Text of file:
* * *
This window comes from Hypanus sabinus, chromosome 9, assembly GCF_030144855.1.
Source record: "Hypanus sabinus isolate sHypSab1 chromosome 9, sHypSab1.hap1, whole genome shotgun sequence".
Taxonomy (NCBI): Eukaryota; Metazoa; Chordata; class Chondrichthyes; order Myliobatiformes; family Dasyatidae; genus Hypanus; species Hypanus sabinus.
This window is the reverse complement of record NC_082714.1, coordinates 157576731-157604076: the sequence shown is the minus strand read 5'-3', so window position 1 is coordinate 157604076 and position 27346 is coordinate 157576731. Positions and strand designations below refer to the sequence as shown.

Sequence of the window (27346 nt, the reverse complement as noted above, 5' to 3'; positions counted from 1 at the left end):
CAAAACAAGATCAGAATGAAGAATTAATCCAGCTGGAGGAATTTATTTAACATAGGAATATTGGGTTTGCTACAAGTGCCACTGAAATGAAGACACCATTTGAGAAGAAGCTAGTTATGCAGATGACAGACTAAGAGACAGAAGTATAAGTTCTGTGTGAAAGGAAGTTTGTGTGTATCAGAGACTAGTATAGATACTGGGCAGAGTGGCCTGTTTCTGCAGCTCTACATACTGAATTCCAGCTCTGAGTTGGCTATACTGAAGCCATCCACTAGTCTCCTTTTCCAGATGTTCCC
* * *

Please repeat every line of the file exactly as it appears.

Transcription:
This window comes from Hypanus sabinus, chromosome 9, assembly GCF_030144855.1.
Source record: "Hypanus sabinus isolate sHypSab1 chromosome 9, sHypSab1.hap1, whole genome shotgun sequence".
Taxonomy (NCBI): Eukaryota; Metazoa; Chordata; class Chondrichthyes; order Myliobatiformes; family Dasyatidae; genus Hypanus; species Hypanus sabinus.
This window is the reverse complement of record NC_082714.1, coordinates 157576731-157604076: the sequence shown is the minus strand read 5'-3', so window position 1 is coordinate 157604076 and position 27346 is coordinate 157576731. Positions and strand designations below refer to the sequence as shown.

Sequence of the window (27346 nt, the reverse complement as noted above, 5' to 3'; positions counted from 1 at the left end):
CAAAACAAGATCAGAATGAAGAATTAATCCAGCTGGAGGAATTTATTTAACATAGGAATATTGGGTTTGCTACAAGTGCCACTGAAATGAAGACACCATTTGAGAAGAAGCTAGTTATGCAGATGACAGACTAAGAGACAGAAGTATAAGTTCTGTGTGAAAGGAAGTTTGTGTGTATCAGAGACTAGTATAGATACTGGGCAGAGTGGCCTGTTTCTGCAGCTCTACATACTGAATTCCAGCTCTGAGTTGGCTATACTGAAGCCATCCACTAGTCTCCTTTTCCAGATGTTCCC